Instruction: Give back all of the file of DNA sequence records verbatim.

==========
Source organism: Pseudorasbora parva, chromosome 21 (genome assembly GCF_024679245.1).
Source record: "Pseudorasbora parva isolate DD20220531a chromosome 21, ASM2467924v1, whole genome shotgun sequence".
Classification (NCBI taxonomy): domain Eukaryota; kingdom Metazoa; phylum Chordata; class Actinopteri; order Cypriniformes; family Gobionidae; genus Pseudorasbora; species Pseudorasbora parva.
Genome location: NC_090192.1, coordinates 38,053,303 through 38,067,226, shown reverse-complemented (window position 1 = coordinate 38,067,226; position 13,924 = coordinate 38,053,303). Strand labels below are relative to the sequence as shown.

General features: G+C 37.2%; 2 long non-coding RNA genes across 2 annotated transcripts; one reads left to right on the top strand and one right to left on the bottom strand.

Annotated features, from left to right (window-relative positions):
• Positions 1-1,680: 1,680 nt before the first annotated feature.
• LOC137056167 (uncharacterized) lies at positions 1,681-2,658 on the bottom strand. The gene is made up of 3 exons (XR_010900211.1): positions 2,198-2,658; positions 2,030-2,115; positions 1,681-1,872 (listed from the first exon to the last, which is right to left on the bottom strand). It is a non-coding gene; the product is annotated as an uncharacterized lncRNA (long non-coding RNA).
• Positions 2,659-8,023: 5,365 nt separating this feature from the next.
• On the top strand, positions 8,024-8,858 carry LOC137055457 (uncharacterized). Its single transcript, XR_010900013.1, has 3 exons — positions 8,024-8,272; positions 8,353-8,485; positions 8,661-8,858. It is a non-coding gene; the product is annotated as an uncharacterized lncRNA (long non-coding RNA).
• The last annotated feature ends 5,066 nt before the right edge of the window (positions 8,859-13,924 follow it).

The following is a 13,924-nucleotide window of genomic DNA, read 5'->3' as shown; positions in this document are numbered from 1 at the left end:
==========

Source organism: Pseudorasbora parva, chromosome 21 (genome assembly GCF_024679245.1).
Source record: "Pseudorasbora parva isolate DD20220531a chromosome 21, ASM2467924v1, whole genome shotgun sequence".
Classification (NCBI taxonomy): domain Eukaryota; kingdom Metazoa; phylum Chordata; class Actinopteri; order Cypriniformes; family Gobionidae; genus Pseudorasbora; species Pseudorasbora parva.
Genome location: NC_090192.1, coordinates 38,053,303 through 38,067,226, shown reverse-complemented (window position 1 = coordinate 38,067,226; position 13,924 = coordinate 38,053,303). Strand labels below are relative to the sequence as shown.

General features: G+C 37.2%; 2 long non-coding RNA genes across 2 annotated transcripts; one reads left to right on the top strand and one right to left on the bottom strand.

Annotated features, from left to right (window-relative positions):
• Positions 1-1,680: 1,680 nt before the first annotated feature.
• LOC137056167 (uncharacterized) lies at positions 1,681-2,658 on the bottom strand. The gene is made up of 3 exons (XR_010900211.1): positions 2,198-2,658; positions 2,030-2,115; positions 1,681-1,872 (listed from the first exon to the last, which is right to left on the bottom strand). It is a non-coding gene; the product is annotated as an uncharacterized lncRNA (long non-coding RNA).
• Positions 2,659-8,023: 5,365 nt separating this feature from the next.
• On the top strand, positions 8,024-8,858 carry LOC137055457 (uncharacterized). Its single transcript, XR_010900013.1, has 3 exons — positions 8,024-8,272; positions 8,353-8,485; positions 8,661-8,858. It is a non-coding gene; the product is annotated as an uncharacterized lncRNA (long non-coding RNA).
• The last annotated feature ends 5,066 nt before the right edge of the window (positions 8,859-13,924 follow it).

The following is a 13,924-nucleotide window of genomic DNA, read 5'->3' as shown; positions in this document are numbered from 1 at the left end: